Science

Scopus isn’t just for the Sciences

Posted December 19th, 2012 by Heather McCann

Have you tried Scopus, one of our citation databases in Vera?  Scopus’ main focus is in the sciences but it also includes strong coverage of the social sciences.  Use Scopus to look for journal articles, conference papers and other materials.  Once you find relevant articles Scopus can link you to other related articles in the database and show you other articles (published since 1996) that have cited the article you are looking at.

To focus your Scopus search in the social sciences literature click the Social Science and Humanities button on the search screen:

Start searching Scopus now.

 

A Knovel gift for the holidays

Posted December 13th, 2012 by Chris Sherratt

As a graduate student in Chemical Engineering, MIT’s Patrick Heider is very familiar with variables of time and pressure. And as this year’s winner of the Knovel University Challenge, Patrick will use his new iPad to optimize these just in time for the holidays.

Each year Knovel invites engineering students worldwide to enter a competition designed to show the content and powerful search functions of this collection of sci/tech handbooks. One example is Patrick’s favorite feature, the Equation Plotter. “[This] … is a great way to quickly get property information without having to dig through the text to figure out the functional form used for a specific correlation,” he writes. Users can also input names of properties and ranges of data values to search for compounds that fit these bounds. At your fingertips is a digital library that, thanks to the MIT Libraries, will bring you specific answers as well as full texts to use in coursework or research.

The Libraries salutes you, Patrick!Knovel says, “Know more. Search less.”

We say, “Keep on searching!”

Down to the wire with Energywire!

Posted December 5th, 2012 by Chris Sherratt

Where do you turn for a reliable snapshot or update of what’s happening on Capitol Hill or elsewhere in the world of energy? The MIT Libraries are pleased to announce the addition of Energywire to the family of products purchased from E & E Publishing: Greenwire, Climatewire, E & E Daily, Land Letter and more. Energywire now joins this group to summarize Congressional and other energy sector news.

The stories and headlines in Energywire can be searched by keyword or delivered to you through its alerting service. The top story in one recent alert highlighted MIT’s research on methane emissions and natural gas. Updates on oil shale, energy in the Arctic, geopolitics, water and energy, and business developments are all popular topics, along with many others.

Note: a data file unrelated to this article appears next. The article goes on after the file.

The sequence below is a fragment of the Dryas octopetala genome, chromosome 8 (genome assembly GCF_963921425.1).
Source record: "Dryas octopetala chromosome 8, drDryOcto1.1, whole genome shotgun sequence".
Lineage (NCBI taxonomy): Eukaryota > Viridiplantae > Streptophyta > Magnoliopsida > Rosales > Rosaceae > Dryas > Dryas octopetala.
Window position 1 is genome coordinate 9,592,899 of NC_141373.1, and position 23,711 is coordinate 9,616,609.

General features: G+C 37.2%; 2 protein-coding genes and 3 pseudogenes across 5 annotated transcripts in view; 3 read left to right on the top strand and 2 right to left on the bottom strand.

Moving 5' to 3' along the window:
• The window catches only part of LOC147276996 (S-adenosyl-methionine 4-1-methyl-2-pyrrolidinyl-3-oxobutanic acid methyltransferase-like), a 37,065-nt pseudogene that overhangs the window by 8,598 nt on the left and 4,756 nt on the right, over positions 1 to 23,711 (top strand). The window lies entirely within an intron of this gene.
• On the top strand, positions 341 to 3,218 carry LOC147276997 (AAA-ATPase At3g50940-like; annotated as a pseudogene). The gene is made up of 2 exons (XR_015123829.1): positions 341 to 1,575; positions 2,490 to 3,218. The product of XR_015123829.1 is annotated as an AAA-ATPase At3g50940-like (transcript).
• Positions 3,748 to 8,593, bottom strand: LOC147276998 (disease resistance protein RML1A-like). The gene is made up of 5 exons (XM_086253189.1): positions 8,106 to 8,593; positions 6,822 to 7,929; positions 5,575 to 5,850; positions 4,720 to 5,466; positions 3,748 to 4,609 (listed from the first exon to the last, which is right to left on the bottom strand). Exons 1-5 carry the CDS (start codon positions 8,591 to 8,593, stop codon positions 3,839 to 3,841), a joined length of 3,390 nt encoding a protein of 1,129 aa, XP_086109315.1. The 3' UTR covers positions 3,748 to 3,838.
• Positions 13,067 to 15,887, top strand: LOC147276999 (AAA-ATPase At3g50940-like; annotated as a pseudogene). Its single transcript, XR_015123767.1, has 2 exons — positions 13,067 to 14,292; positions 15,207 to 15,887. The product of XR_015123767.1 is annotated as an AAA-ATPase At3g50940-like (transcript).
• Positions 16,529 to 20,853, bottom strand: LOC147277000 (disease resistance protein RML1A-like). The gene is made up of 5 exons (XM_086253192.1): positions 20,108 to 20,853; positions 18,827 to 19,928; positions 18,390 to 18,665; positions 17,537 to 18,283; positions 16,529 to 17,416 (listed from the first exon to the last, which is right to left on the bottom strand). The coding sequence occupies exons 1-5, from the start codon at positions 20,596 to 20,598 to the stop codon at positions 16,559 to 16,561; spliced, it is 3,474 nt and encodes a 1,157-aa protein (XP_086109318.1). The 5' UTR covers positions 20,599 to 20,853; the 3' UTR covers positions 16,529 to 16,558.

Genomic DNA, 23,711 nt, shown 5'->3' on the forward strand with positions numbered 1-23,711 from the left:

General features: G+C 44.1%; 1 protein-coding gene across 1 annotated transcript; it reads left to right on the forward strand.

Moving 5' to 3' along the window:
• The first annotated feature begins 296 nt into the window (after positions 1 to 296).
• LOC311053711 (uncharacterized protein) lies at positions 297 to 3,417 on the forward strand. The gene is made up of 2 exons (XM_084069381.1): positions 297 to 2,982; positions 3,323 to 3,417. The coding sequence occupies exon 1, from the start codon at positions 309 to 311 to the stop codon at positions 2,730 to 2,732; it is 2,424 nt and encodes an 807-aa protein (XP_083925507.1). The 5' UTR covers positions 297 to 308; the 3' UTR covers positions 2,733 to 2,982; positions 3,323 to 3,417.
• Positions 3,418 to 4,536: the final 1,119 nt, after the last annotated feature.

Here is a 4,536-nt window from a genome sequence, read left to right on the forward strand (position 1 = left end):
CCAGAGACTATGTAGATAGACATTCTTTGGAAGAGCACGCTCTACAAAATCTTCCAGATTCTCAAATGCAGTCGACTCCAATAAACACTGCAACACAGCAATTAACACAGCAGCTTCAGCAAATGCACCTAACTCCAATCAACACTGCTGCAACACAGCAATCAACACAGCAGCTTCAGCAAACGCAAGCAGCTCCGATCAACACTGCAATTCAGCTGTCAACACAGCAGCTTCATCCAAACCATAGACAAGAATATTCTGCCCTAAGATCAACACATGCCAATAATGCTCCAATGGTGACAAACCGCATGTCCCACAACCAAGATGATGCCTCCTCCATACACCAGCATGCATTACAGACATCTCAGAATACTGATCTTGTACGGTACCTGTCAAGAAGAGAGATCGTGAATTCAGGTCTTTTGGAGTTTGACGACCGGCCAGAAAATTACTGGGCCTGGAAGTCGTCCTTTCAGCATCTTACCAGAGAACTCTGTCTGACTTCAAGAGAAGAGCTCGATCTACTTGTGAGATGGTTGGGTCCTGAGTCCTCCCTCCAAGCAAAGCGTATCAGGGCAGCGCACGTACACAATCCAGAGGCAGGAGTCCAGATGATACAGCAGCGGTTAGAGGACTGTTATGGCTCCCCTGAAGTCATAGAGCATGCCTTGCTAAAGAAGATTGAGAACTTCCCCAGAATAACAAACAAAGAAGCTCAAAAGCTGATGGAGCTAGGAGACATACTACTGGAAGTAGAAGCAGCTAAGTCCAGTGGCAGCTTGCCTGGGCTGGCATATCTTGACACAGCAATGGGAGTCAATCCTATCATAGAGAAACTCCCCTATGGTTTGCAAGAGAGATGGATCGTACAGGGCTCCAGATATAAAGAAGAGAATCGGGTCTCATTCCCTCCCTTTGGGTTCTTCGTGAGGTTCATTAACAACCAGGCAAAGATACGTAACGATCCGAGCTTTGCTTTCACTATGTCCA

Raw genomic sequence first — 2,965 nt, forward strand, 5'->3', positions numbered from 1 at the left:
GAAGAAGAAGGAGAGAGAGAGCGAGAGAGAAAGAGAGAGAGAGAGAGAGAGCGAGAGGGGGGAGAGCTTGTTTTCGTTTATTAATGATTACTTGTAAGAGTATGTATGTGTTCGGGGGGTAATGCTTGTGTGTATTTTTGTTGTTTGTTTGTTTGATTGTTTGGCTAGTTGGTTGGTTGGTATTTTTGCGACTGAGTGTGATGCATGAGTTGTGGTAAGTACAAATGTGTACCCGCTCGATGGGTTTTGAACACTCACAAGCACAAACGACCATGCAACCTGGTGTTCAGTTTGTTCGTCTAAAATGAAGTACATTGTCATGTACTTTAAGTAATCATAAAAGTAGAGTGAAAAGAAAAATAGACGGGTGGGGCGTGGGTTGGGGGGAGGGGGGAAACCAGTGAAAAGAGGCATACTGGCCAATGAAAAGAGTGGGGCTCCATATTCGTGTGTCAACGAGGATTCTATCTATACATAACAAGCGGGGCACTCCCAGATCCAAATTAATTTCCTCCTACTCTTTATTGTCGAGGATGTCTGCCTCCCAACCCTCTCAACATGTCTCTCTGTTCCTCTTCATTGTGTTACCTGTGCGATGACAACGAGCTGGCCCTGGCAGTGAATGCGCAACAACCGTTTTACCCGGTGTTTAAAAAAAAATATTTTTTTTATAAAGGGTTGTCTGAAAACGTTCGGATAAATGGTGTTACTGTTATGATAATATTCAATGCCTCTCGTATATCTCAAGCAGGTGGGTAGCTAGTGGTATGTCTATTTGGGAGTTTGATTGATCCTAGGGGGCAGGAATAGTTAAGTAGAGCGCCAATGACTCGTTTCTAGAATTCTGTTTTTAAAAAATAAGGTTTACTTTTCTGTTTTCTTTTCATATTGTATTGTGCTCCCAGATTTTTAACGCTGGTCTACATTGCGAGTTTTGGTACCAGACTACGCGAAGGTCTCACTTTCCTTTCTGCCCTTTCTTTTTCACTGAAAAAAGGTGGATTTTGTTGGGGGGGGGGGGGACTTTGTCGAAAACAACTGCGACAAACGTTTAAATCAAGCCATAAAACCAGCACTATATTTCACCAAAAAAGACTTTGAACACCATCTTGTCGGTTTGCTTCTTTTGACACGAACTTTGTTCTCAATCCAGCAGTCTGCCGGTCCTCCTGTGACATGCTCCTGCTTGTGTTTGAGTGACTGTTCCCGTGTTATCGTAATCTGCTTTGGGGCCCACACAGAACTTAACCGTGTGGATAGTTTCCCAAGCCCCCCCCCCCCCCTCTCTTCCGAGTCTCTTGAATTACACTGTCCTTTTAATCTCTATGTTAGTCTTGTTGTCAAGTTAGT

As it says at the bottom of each daily alert, “Get all of the stories in today’s Energywire!”

Find it here: http://libraries.mit.edu/get/ew

Collier, A.J. 167. Williams coal mine 90 miles below Nulato, on Yukon River.

OA research in the news: SHASS faculty win awards

Posted November 21st, 2012 by Katharine Dunn

Two MIT School of Humanities, Arts, & Social Sciences faculty members have won awards for their work. Economist Anna Mikusheva received the 2012 Elaine Bennett Research Prize from the American Economic Association. The prize honors outstanding women researchers at the beginning of their careers. Mikusheva, who has PhDs in both economics and mathematics, studies econometrics theory.

Anthropologist Stefan Helmreich has won the 2012 Rachel Carson Prize for his book Alien Ocean. The prize recognizes works of social or political relevance in science and technology. Helmreich’s book, which has won several awards, explores marine biologists’ study of microbes.

Explore Professor Mikusheva’s research and Professor Helmreich’s research in the Open Access Articles collection in DSpace@MIT, where it is openly accessible to the world.

Since the MIT faculty established their Open Access Policy in March 2009 they have made thousands of research papers freely available to the world via DSpace@MIT. To highlight that research, we’re offering a series of blog posts that link news stories about scholars’ work to their open access papers in DSpace.

OA research in the news: Ocean feeding strategies

Posted November 8th, 2012 by Katharine Dunn

Detailed computer simulation shows how a patch of nutrients gets distributed in turbulent water. Image courtesy of Roman Stocker and John Taylor

Scientists have long believed that ocean-dwelling microorganisms need not move to gather food because turbulence distributes nutrients uniformly. Using a computer model that simulates a turbulent sea, Civil and Environmental Engineering associate professor Roman Stocker and colleague John R. Taylor have shown that some bacteria swim for food and others don’t, and that there are advantages and disadvantages to both. The study, published in the journal Science last week, is the first to show how the ocean environment affects feeding strategy. “We’re working at the interface between microbiology and fluid dynamics,” Stocker told the MIT News.